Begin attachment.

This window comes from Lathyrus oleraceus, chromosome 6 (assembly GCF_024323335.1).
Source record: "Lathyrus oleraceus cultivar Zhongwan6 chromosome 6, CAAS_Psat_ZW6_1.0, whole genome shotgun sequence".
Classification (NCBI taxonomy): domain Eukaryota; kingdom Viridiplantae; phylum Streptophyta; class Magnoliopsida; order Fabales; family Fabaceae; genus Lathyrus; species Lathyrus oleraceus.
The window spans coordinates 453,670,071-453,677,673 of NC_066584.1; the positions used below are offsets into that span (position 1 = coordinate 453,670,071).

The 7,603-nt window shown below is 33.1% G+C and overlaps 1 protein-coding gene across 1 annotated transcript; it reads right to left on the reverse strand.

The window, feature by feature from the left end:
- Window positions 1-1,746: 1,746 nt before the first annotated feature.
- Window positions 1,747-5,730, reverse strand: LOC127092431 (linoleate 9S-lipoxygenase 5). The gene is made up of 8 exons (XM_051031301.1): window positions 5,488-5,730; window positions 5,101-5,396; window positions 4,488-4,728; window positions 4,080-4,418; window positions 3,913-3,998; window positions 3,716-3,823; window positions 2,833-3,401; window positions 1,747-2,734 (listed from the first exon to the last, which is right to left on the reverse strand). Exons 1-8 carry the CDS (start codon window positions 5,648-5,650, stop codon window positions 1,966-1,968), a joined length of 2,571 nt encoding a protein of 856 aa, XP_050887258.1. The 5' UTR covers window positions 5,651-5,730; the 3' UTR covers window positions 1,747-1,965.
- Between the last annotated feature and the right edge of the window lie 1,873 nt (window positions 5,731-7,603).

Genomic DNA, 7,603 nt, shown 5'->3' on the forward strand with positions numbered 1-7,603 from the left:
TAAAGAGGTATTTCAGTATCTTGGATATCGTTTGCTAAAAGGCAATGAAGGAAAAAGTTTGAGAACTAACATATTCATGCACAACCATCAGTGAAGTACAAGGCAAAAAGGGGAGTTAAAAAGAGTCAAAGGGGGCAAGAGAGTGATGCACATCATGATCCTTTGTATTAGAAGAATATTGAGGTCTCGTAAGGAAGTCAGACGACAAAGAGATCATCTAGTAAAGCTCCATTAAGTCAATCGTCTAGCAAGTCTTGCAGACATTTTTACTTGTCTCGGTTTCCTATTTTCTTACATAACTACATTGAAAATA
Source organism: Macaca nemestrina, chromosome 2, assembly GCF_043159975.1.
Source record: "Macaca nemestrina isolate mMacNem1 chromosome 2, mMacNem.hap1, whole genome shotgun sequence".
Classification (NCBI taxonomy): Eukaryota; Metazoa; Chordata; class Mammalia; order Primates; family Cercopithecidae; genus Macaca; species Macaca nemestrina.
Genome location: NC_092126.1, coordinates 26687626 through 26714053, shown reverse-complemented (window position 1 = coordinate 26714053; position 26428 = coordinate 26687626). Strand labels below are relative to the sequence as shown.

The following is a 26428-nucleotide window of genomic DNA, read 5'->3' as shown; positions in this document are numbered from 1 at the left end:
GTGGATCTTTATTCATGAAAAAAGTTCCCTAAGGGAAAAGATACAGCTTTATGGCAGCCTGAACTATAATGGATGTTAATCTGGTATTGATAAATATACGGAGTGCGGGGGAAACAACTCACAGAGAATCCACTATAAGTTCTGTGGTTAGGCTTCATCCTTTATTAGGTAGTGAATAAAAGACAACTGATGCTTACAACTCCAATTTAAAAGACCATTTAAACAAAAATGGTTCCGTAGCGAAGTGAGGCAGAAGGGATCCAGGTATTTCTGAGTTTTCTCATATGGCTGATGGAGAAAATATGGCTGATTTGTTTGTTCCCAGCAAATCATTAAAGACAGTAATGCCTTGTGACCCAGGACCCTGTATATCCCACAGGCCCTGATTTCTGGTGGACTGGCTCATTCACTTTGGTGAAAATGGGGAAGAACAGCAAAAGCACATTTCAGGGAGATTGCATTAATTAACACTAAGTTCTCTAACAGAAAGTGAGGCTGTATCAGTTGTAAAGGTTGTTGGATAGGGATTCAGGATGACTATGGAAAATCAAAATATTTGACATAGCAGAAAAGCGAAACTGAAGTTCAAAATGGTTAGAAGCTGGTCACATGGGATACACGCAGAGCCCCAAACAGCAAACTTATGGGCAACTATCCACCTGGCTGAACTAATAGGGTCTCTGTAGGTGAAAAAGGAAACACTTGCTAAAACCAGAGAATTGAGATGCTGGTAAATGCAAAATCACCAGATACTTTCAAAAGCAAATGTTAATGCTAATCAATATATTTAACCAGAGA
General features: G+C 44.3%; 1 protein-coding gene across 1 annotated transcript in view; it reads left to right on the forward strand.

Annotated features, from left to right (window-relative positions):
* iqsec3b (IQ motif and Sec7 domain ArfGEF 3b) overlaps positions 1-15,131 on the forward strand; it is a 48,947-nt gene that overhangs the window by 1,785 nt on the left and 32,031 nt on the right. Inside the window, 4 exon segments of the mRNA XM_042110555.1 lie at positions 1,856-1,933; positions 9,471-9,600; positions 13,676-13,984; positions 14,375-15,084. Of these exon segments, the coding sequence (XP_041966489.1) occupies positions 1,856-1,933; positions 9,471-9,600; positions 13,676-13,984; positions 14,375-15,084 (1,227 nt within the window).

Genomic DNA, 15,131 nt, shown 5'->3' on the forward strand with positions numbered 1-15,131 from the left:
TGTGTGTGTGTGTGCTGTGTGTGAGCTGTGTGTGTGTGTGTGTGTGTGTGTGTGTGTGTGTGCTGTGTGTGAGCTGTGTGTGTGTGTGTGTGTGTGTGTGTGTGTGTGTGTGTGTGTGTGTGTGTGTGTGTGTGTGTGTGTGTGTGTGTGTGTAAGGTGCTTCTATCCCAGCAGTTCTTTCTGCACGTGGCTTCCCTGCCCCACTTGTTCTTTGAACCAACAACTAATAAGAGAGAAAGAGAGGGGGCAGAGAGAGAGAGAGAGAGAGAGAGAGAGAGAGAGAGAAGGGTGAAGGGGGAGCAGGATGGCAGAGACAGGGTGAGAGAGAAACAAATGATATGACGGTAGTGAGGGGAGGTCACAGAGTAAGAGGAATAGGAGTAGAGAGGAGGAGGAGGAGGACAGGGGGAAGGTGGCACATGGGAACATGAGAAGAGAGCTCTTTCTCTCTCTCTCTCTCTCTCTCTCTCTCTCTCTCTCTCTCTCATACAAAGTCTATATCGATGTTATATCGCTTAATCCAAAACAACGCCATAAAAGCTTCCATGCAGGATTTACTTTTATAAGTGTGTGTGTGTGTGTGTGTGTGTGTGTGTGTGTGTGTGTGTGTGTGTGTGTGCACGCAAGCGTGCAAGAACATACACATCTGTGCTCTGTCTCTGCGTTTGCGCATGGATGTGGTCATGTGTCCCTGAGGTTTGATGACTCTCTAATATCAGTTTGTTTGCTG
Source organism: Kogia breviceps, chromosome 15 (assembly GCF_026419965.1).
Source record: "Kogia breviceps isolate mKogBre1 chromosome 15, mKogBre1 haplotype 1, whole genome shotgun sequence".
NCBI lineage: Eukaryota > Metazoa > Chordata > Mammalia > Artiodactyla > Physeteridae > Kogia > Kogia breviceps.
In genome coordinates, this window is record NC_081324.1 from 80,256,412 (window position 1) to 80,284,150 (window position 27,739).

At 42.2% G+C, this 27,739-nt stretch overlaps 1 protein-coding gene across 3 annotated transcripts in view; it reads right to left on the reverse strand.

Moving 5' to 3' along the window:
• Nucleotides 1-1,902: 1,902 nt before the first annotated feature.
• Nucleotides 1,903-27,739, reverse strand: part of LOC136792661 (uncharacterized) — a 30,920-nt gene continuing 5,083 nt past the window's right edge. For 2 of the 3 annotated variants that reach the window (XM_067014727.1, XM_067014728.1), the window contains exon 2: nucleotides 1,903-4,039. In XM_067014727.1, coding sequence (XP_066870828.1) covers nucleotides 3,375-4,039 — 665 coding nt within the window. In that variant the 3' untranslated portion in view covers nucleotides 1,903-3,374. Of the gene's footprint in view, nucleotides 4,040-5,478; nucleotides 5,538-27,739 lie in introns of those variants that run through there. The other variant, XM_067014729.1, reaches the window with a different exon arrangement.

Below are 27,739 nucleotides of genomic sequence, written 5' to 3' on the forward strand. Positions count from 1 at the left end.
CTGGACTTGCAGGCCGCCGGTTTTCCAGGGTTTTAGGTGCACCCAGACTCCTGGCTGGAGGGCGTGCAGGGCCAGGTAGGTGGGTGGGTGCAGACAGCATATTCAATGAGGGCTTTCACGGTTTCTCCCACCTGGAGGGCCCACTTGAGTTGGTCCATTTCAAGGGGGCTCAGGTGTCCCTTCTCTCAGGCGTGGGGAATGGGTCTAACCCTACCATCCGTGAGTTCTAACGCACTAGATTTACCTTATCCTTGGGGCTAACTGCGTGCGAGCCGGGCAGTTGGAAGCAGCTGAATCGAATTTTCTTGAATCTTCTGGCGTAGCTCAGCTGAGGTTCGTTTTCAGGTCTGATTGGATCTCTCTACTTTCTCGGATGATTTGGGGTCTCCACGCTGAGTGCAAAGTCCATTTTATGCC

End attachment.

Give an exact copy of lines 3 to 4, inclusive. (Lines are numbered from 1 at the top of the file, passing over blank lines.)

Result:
Classification (NCBI taxonomy): domain Eukaryota; kingdom Viridiplantae; phylum Streptophyta; class Magnoliopsida; order Fabales; family Fabaceae; genus Lathyrus; species Lathyrus oleraceus.
The window spans coordinates 453,670,071-453,677,673 of NC_066584.1; the positions used below are offsets into that span (position 1 = coordinate 453,670,071).